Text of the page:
Just about the last person I expected to see at the palatial post-revolution residence of the Romanian ambassador the other night was the Washington lobbyist for the country's late and--I'd thought--pretty much unlamented dictator, Nicolae Ceausescu. But there he was, as big as life, Edward J. van Kloberg III, sitting at the same table as Melanie Verveer, the chief of staff to Hillary Rodham Clinton; Betty Knight Scripps, a carefully chiseled, zillionaire Palm Beach party-giver and supporter of noble causes; and 16 other worthies.
Maybe he was even a little bigger than life. Being a baron can do that to you. At least the embassy identified him as a baron on the guest list, and he's got that vaguely adenoidal international accent--out of New York by way of New Jersey, with more recent pit stops at Palm Beach--that goes with a certain kind of title. (There was a baroness, too, Garnett Stackelberg. No connection. Better accent.)
In the 1980s, van Kloberg was a regular at the embassy in Washington. He engineered many public-relations coups for the regime generally regarded as the most repressive, after Albania, in Eastern Europe. His handler in those days was the deputy chief of mission and the senior Securitate officer, Dan Dumitru, who was not among the dinner guests last Thursday. A different handler now, I suppose.
But I'm getting ahead of myself. The dinner was given by Ambassador Mircea Geoana and his wife Mihaela for Princess Margareta of Romania, the eldest daughter of King Michael, and her husband Radu Duda--rather an event in itself. It's only very recently that their former royals have been welcome on Romanian territory. The previous post-Communist government (under President Ion Iliescu), which the same ambassador also represented, didn't like them at all. And before that it was worse. The king was kicked out by the Communists in 1948 and his citizenship revoked. Forty-one yeas later, a revolution toppled the regime of Nicolae Ceausescu and his wife, Elena, who were shot after a trial that lasted maybe an hour. (The king was a lot luckier.)
It took a little longer to get rid of the Communists, who favored a somewhat more enlightened approach after 1989 and liked to call themselves social democrats. They dressed better and seemed more like Gorbachev, but they betrayed their autocratic tendencies on a number of occasions--calling miners to Bucharest to beat up the opposition, later to remove the prime minister; maintaining an active secret police, that sort of thing. The old guys were finally defeated in the elections of last November.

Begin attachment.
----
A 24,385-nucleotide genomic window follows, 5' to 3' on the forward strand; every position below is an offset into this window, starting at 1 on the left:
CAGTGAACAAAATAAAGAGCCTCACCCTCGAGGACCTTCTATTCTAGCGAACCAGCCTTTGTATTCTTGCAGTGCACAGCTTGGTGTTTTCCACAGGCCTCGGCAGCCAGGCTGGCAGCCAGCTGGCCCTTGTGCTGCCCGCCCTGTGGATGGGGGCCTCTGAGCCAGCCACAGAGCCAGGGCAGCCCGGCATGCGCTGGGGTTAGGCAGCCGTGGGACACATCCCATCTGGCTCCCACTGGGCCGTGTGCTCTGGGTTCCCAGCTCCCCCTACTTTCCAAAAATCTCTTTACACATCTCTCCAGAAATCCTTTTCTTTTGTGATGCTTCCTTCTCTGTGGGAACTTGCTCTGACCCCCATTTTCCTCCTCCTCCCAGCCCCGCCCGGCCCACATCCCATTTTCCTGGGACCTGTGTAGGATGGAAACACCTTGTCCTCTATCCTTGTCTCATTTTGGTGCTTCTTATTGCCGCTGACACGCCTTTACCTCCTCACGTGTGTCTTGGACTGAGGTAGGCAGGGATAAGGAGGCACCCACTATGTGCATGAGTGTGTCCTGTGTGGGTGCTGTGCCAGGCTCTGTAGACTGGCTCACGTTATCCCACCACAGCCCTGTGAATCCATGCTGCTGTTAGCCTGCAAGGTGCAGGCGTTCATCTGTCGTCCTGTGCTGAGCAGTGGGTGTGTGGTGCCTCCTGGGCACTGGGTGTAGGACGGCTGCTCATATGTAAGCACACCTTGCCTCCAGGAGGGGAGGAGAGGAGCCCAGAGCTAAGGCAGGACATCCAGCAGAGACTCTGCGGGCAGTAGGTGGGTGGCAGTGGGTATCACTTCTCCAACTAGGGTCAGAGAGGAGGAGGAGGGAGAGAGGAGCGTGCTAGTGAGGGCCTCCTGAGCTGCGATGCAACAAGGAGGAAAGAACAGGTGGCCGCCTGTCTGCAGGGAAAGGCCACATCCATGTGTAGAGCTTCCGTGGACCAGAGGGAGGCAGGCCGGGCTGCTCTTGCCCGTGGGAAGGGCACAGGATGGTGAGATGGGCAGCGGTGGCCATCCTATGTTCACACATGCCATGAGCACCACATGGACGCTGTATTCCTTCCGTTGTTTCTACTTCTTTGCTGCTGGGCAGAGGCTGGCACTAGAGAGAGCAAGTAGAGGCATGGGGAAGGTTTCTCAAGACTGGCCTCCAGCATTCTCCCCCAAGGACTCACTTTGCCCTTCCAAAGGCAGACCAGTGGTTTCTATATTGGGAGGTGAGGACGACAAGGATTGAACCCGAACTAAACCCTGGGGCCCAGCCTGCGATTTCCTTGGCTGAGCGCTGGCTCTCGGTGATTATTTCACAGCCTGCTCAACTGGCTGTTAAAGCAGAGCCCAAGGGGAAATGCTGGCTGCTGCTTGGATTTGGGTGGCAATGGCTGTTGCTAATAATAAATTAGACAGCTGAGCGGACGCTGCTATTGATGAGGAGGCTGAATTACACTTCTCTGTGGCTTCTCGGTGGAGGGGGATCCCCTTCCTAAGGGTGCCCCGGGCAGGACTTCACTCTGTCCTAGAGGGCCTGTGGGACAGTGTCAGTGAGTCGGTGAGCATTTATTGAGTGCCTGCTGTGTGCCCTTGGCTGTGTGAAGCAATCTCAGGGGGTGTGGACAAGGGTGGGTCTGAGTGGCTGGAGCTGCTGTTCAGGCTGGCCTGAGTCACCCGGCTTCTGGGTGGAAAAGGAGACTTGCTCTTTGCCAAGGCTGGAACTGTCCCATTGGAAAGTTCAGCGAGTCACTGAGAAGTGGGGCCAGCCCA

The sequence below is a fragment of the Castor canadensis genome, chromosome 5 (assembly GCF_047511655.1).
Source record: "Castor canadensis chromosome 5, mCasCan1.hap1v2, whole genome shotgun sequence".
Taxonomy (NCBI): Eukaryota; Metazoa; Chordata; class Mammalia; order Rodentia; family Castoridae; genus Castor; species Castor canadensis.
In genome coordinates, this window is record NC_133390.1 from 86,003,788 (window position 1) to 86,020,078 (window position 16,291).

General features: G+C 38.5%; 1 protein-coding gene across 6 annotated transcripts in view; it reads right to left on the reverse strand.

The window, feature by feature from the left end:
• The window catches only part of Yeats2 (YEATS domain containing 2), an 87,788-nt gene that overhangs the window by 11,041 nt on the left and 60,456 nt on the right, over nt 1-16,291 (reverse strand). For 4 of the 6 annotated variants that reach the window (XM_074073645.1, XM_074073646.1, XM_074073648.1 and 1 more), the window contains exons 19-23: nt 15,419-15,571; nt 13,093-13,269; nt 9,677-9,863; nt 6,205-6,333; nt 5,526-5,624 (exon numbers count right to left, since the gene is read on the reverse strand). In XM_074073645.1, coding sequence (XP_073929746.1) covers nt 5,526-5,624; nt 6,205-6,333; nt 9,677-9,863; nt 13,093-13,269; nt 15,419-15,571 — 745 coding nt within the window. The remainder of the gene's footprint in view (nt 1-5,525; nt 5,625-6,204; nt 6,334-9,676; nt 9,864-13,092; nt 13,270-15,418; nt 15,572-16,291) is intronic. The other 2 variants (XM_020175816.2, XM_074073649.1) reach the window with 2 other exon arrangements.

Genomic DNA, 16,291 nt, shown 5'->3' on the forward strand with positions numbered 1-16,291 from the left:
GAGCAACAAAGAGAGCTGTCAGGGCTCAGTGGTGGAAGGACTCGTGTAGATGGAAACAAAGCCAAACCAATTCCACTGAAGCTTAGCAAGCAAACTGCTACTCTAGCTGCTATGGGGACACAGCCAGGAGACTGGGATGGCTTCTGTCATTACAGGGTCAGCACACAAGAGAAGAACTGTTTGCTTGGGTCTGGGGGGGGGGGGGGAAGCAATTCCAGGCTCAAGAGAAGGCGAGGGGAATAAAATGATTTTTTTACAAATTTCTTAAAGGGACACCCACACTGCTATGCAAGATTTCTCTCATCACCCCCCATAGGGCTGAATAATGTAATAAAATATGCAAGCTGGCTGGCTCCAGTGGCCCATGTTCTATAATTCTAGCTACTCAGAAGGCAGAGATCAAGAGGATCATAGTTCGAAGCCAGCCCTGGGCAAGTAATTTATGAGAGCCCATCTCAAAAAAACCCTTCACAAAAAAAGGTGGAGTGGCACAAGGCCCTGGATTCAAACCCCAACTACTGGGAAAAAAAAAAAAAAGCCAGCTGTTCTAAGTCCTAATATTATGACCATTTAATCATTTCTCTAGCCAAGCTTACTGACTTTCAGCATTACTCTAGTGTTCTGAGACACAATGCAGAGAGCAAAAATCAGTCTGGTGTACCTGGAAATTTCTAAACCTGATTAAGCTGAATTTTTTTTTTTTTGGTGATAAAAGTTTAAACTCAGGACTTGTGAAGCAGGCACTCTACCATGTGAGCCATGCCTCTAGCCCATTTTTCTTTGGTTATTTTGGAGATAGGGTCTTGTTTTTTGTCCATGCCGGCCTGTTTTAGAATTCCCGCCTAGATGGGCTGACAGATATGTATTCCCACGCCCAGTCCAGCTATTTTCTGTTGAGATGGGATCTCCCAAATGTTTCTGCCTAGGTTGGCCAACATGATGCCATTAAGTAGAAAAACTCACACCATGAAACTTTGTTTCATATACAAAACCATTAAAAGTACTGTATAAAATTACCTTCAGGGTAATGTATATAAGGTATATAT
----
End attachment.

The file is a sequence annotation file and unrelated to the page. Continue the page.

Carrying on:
Or most of them. Which brings us back to Baron van Kloberg, of whom it has been written, "He never met a dictator he couldn't hype." (His other clients include Mobutu Sese Seko, until very recently of Zaire; Saddam Hussein of Iraq; Samuel K. Doe of Liberia; the government of Burma; and so on--lobbyist to the loathed, in other words.) Just that morning he'd made the New York Times for making contributions to Mobutu admirer Rep. Dan Burton, R-Ind., that exceeded the legal limit.
As we filed into the dining room one of the guests told me that van Kloberg had arranged the princess's entire program--her brief visit to Washington, the dinner, etc. News to the princess, who lives mostly in Switzerland and is in this country to raise money for her foundation, which supports children, education, and cultural causes in Romania. News to me, too. Certainly he hadn't arranged the previous night's program. The royals came to my house. Just the three of us--Princess Margareta, Radu Duda, and me. I ordered in Chinese. Duck both nights, come to think of it.
After dinner and the ambassador's graceful speech acknowledging the vital role of the monarchy in the formation of modern Romania, I had a chance to speak to van Kloberg. No, he hadn't really arranged the princess's whole program. "The ambassador just asked me to bring a few people together." The ambassador, however, told the princess that van Kloberg was there because the journalist from the Washington Times at the last moment couldn't make it. Princess Margareta chided him: Van Kloberg's clients included Mobutu and Saddam Hussein, she said. "Yes, and Ceausescu, too," replied the ambassador.
Trying to sort this out, I called the ambassador the next morning, as he had instructed. I wanted to know: Is van Kloberg working for the new government? Why is a lobbyist for the Ceausescu regime dining at the embassy of the new, NATO-obsessed democracy anyway? What's going on here? But all I got was an answering machine. The ambassador didn't return my telephone call. He'd told me that in the afternoon he was leaving town for the weekend, and I couldn't wait. I had a plane to catch to Bucharest.
William McPherson is a novelist and Pulitzer Prize-winning journalist who has spent much of the past seven years exploring and writing about Romania.